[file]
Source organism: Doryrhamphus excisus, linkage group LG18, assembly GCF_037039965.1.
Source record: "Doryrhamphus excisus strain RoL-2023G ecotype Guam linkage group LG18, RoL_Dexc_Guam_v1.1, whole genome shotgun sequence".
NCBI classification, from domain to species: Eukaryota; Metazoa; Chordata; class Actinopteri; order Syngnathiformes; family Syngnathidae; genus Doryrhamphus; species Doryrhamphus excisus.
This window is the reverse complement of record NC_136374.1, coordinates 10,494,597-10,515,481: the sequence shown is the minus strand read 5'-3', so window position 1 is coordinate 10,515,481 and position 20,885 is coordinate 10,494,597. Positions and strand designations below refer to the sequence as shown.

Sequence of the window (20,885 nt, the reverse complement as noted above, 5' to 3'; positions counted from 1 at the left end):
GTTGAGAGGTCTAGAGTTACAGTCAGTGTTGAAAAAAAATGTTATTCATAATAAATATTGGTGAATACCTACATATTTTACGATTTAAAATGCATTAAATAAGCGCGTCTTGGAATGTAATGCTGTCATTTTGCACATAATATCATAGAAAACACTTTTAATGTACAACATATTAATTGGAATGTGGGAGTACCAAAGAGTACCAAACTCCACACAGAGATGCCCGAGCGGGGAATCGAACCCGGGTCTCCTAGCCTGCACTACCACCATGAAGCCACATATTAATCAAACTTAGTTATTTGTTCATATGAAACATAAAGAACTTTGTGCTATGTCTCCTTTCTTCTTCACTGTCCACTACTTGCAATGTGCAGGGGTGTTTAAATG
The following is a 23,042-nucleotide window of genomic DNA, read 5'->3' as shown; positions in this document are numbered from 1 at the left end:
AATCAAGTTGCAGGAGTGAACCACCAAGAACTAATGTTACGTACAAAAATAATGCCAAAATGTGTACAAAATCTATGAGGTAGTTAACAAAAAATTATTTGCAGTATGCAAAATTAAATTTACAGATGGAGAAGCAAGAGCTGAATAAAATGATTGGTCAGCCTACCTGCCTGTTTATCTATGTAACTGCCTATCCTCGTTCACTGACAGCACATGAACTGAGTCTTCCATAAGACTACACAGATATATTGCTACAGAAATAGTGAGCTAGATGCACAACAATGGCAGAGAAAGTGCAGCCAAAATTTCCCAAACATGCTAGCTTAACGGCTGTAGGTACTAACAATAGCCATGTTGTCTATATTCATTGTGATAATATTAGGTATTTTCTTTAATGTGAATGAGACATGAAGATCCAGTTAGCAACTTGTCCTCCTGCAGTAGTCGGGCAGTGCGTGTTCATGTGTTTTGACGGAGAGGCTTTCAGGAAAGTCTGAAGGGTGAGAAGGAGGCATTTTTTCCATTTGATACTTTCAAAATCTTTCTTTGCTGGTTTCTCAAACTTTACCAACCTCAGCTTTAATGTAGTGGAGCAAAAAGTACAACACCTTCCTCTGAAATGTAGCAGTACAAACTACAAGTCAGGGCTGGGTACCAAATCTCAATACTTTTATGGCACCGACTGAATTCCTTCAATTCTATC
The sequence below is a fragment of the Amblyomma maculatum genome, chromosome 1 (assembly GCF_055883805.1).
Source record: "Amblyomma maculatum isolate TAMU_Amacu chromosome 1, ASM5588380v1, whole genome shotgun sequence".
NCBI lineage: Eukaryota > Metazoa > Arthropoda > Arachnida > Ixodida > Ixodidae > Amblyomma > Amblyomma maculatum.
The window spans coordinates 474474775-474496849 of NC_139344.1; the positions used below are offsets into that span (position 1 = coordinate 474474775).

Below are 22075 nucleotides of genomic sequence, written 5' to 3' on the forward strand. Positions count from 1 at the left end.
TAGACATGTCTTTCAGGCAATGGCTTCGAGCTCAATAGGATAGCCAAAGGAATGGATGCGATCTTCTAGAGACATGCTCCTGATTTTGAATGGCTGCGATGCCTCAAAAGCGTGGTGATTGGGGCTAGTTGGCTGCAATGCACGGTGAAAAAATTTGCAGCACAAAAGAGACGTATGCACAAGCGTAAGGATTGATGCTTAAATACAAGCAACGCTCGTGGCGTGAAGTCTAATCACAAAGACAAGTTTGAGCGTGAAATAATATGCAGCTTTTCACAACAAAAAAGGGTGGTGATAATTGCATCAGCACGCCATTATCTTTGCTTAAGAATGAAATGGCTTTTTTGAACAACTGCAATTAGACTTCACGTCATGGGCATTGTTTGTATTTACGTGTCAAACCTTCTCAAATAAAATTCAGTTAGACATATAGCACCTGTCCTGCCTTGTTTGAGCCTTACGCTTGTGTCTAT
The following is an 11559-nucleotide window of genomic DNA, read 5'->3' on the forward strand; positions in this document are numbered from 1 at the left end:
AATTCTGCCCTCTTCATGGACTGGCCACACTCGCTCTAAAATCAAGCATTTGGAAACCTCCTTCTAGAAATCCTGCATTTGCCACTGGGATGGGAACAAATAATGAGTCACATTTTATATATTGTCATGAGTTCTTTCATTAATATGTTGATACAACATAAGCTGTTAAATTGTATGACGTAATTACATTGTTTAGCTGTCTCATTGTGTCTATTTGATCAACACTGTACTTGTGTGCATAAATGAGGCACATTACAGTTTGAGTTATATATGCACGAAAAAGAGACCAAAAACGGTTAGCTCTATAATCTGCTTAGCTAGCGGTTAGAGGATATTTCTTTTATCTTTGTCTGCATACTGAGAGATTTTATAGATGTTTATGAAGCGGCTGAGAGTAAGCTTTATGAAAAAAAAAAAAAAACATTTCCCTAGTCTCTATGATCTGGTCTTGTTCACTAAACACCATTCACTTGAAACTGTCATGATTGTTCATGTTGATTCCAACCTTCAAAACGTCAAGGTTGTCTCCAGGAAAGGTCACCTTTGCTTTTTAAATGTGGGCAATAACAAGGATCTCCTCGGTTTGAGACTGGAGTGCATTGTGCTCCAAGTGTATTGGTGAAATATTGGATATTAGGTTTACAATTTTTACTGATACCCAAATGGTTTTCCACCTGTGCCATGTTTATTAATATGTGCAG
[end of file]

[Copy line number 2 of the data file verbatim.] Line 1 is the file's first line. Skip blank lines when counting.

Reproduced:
Source record: "Doryrhamphus excisus strain RoL-2023G ecotype Guam linkage group LG18, RoL_Dexc_Guam_v1.1, whole genome shotgun sequence".